Yes you are getting annoying by your inclination to make an insinuation concerning an admission that you have points about his book as being no admission.

"But don't take my shtika for hodaah."

Why should I?

"I don't take Dr. Betech's vague acknowledgement as admission of error. Was he acknowledging that he was being deliberately misleading in his book, or that it could have been written more clearly? Given his comment in Thursday, July 04, 2013 4:57:00 PM, it does not seem to be the former."

You make the accusation you back it up or else I don't want to hear it. I am not interested in posturing nonsense. Rather than address his arguments you make accusations that don't change the truth or falsehood of his arguments. He wasn't vague. He said you were right and you don't want to hear that. So you bend and twist pitifully to try and make an admission into none and then also distract with talking of admission of guilt and saying he is not saying that.

He admitted you were right about something. You denied he admitted anything. Why don't ask him what he meant or wait and see in his new edition? You just are biased. You want fairness for your side but not for Dr. Betech.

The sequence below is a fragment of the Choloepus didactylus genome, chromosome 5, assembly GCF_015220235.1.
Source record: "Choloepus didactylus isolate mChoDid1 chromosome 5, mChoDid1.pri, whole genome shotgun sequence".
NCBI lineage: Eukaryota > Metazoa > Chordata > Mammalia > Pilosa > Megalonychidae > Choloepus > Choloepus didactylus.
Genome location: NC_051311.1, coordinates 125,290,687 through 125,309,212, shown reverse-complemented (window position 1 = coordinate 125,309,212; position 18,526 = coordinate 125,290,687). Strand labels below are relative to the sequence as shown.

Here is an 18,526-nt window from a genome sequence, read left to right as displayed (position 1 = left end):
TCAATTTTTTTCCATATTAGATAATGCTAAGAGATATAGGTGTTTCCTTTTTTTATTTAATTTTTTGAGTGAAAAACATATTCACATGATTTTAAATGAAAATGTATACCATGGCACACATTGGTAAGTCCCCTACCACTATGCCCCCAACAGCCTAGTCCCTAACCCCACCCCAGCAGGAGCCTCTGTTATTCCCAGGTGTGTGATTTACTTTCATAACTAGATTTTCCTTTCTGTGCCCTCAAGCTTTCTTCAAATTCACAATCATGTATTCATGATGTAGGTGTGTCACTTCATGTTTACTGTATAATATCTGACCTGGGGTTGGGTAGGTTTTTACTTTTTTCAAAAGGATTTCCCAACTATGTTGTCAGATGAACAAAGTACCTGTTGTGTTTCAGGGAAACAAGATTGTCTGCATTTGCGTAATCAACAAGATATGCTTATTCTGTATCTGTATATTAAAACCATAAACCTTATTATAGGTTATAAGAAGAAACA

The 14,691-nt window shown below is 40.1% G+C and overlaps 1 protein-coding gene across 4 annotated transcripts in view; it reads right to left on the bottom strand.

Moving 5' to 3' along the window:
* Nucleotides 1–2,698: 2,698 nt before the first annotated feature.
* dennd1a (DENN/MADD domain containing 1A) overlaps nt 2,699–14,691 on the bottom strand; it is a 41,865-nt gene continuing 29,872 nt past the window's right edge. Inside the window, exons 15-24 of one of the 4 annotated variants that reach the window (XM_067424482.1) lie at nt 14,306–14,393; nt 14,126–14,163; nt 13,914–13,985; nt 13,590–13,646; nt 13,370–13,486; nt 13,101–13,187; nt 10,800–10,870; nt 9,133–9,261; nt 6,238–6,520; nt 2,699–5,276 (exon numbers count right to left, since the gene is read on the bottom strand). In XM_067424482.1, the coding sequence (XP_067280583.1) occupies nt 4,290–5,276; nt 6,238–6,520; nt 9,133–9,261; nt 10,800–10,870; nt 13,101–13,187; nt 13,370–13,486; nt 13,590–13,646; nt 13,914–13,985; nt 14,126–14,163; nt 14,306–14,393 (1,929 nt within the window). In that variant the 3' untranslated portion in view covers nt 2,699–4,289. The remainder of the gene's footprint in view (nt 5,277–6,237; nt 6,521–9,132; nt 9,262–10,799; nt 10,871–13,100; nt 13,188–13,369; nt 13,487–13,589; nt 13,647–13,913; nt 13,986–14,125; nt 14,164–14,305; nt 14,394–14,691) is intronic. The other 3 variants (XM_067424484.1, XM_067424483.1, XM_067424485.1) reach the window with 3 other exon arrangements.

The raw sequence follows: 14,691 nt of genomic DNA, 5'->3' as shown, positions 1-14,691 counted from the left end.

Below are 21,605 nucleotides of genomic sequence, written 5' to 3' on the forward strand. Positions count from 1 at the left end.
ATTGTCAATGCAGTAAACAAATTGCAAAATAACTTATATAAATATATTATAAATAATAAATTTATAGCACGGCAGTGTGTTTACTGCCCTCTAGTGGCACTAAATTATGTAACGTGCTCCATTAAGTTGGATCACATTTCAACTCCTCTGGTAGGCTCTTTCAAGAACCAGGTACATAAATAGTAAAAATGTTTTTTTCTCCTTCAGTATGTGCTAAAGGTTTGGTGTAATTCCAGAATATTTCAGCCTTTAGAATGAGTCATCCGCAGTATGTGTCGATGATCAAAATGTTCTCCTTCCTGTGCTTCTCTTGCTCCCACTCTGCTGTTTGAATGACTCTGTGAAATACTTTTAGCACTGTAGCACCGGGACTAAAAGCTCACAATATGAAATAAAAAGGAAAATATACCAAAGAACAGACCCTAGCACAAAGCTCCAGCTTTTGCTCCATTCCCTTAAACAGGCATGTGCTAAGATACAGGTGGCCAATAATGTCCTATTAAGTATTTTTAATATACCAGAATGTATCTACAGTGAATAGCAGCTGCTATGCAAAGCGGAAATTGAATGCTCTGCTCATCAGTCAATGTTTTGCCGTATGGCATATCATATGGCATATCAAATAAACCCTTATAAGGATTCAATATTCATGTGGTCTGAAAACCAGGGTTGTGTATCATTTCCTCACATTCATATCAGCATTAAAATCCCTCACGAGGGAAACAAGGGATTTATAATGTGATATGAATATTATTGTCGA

"However, in terms of your last statement, this unfortunately speaks to what others have said about your reading comprehension and incoherence."

Oh come on. Rabbi Slifkin says both and you expressed agreement with the comprehension and now that there was an incoherent statement. That's exactly two people on record and two people who are not unbiased.


"Zach was saying that the attempt to have a intelligent conversation with Dr. Betech was doomed to failure. He never said Dr. Betech was doomed. He was saying that my attempt was doomed."

Yes I know but he was more specifically saying that any intelligent conversation with him was doomed. I was thinking in terms of him describing Dr. Betech as someone who is doomed as far any intelligent conversation making.

"Blogger joshwaxman said...

"First of all we are talking about the issue of maale Gerah aren't we because that was what I was referring to"

No, it was about whether archaezoologists say that rabbits lived in ancient Israel and its vicinity. Which is where people have said that Dr. Betech has not admitted error. Have you been following the relevant threads?"

If saying where an animal lives or lived is zoology you are right otherwise you are wrong.

You twist and turn someones words for your own gain and then you complain that supposedly someone is writing to mislead. Have a good day anyway. Hatzlacha Rabbah.

joshwaxman said...

"You make the accusation you back it up or else I don't want to hear it."